The Liquidity and Sustainability Facility for African sovereign bonds: who benefits?
The aim of this paper is to contribute to an informed dialogue on the most appropriate forms of development finance in view of the critical debt situation of African countries and in the wake of the Covid-19 crisis.
Over the past few decades, market-based finance has become central to the global financial system. Huge volumes of financial instruments are traded on a daily basis. In an effort to improve access to global financial markets for African countries, the United Nations Economic Commission for Africa (ECA) – in cooperation with the asset management firm PIMCO – has proposed setting up a Liquidity and Sustainability Facility (LSF). This is designed to create a Special Purpose Vehicle to subsidise private sector investment in African sovereign debt. The LSF would be financed by official development assistance (ODA), multilateral development banks and/or by the central banks of members of the Organisation for Economic Co-operation and Development (OECD).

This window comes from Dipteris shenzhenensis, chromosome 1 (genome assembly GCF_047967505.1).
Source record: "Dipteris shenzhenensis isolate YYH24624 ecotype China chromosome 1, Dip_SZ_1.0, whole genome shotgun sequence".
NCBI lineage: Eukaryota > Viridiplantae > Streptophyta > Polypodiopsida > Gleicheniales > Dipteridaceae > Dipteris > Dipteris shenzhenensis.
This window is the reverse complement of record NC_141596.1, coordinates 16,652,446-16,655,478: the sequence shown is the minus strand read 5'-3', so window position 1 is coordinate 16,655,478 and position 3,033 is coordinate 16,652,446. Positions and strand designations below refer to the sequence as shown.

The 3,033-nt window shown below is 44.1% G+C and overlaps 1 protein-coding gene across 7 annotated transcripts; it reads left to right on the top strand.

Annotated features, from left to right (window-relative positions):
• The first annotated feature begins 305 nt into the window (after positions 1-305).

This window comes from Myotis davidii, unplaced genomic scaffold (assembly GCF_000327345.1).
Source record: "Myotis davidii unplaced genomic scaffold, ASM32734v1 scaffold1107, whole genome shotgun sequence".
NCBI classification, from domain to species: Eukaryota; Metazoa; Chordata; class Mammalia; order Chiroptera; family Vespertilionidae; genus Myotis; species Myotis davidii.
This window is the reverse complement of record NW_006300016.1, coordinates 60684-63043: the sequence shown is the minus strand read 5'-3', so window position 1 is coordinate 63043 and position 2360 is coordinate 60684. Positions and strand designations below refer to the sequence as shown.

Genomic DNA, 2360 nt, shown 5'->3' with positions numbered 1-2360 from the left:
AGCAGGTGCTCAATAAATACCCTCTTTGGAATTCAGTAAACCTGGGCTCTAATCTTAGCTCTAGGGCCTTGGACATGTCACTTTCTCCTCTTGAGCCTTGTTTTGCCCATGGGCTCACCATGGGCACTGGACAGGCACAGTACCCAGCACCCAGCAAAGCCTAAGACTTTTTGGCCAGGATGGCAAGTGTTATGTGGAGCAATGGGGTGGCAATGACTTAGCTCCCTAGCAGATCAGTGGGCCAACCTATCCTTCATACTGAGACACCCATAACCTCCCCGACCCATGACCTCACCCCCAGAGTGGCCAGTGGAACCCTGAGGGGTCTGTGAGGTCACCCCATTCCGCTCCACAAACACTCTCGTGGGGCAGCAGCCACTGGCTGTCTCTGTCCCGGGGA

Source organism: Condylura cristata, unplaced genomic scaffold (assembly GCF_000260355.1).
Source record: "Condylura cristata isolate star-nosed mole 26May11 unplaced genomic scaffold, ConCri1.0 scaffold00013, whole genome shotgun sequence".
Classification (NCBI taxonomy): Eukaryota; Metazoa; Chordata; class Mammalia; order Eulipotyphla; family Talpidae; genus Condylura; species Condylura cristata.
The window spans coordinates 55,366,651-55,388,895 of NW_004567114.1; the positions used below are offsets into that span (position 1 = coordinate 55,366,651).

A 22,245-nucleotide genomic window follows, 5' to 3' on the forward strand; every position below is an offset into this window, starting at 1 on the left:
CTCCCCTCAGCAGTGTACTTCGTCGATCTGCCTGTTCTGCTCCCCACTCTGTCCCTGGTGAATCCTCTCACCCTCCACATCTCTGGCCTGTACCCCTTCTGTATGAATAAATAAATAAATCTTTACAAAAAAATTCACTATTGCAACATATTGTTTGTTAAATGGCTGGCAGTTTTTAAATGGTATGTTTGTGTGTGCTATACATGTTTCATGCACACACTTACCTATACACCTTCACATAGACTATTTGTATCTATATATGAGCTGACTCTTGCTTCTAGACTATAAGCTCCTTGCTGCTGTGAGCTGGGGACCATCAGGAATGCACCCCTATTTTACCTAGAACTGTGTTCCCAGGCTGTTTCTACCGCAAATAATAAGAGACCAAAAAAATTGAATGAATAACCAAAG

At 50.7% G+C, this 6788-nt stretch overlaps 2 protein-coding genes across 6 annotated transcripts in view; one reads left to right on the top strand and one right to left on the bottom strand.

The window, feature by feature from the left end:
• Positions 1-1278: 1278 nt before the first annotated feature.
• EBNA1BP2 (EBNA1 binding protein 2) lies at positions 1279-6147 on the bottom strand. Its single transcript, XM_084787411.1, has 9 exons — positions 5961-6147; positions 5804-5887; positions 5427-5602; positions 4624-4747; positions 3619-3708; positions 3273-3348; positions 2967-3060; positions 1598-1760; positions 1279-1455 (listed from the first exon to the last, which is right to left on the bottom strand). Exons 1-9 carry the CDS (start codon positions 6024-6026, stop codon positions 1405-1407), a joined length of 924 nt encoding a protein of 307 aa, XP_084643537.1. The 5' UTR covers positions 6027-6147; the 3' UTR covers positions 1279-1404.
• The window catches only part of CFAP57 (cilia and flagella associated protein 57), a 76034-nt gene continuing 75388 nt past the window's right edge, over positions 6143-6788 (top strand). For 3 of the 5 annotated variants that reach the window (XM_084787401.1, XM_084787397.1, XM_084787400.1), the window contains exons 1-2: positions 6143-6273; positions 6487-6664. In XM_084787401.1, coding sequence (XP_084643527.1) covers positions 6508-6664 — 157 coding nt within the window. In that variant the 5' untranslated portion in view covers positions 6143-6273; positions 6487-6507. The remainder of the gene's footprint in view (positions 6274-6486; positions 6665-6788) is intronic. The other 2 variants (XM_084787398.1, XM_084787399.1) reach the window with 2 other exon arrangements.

The aim of this paper is to contribute to an informed dialogue on the most appropriate forms of development finance. In view of the critical debt situation of African countries in the wake of the Covid-19 crisis, and of the longer-term ambition to deliver on the Sustainable Development Goals and the Paris Agreement, this discussion is more vital than ever.
Daniela Gabor is a Professor of Economics and MacroFinance at the University of the West of England.
This briefing has been commissioned by the Heinrich Böll Stiftung, Eurodad and Nawi – Afrifem Macroeconomics Collective.